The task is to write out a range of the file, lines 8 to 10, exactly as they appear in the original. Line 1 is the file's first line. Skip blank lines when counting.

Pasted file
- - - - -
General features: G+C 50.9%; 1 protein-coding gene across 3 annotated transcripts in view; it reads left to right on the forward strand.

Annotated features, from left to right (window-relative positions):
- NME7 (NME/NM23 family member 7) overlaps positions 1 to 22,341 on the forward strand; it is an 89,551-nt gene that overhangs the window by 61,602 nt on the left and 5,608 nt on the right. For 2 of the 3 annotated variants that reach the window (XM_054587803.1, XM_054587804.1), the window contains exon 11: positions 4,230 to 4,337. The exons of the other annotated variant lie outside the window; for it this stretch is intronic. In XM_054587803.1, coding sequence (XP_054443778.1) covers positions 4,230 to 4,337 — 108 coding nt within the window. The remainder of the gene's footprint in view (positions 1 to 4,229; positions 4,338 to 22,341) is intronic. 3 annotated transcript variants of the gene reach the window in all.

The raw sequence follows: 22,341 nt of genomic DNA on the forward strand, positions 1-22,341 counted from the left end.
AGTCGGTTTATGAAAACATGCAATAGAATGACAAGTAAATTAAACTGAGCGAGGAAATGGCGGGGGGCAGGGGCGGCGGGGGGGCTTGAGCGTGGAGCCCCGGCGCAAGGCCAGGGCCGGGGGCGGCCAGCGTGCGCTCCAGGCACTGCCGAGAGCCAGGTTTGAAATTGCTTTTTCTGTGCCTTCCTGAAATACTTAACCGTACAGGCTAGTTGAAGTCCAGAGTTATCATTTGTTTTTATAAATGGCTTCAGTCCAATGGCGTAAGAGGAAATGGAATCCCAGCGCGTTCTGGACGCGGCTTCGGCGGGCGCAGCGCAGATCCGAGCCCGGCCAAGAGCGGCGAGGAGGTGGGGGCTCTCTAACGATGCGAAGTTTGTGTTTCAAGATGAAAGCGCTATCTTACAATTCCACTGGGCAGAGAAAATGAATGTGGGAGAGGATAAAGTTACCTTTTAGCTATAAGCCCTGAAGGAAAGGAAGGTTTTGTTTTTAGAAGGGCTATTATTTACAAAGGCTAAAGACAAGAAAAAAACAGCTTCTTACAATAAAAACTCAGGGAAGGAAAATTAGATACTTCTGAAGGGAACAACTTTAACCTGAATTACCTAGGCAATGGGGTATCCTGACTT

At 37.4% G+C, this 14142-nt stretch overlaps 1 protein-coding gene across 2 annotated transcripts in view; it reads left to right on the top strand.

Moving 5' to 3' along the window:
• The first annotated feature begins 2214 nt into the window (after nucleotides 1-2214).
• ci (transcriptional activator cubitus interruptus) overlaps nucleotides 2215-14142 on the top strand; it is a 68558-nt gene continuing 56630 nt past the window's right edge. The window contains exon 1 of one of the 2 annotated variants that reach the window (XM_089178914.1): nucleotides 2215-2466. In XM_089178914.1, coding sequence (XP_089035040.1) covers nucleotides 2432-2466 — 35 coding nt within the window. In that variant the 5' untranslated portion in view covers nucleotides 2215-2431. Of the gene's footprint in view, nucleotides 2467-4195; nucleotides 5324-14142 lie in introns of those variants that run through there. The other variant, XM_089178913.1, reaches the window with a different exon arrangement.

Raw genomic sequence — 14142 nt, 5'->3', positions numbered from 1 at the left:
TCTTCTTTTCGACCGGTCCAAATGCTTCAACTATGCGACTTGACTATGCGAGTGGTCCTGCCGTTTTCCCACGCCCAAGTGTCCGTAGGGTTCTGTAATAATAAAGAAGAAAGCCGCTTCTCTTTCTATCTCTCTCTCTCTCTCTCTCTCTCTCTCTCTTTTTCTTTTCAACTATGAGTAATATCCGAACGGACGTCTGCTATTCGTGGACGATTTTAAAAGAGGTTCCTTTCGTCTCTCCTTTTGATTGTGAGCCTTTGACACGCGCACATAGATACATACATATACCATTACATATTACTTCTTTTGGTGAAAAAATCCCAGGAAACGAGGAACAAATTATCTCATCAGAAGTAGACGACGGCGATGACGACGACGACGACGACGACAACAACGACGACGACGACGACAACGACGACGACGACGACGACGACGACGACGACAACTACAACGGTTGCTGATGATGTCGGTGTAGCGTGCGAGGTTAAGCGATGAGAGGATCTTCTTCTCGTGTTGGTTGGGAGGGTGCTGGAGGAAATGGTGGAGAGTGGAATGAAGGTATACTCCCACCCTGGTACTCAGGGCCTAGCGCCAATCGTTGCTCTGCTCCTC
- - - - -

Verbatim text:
• The first annotated feature begins 2214 nt into the window (after nucleotides 1-2214).
• ci (transcriptional activator cubitus interruptus) overlaps nucleotides 2215-14142 on the top strand; it is a 68558-nt gene continuing 56630 nt past the window's right edge. The window contains exon 1 of one of the 2 annotated variants that reach the window (XM_089178914.1): nucleotides 2215-2466. In XM_089178914.1, coding sequence (XP_089035040.1) covers nucleotides 2432-2466 — 35 coding nt within the window. In that variant the 5' untranslated portion in view covers nucleotides 2215-2431. Of the gene's footprint in view, nucleotides 2467-4195; nucleotides 5324-14142 lie in introns of those variants that run through there. The other variant, XM_089178913.1, reaches the window with a different exon arrangement.

Raw genomic sequence — 14142 nt, 5'->3', positions numbered from 1 at the left: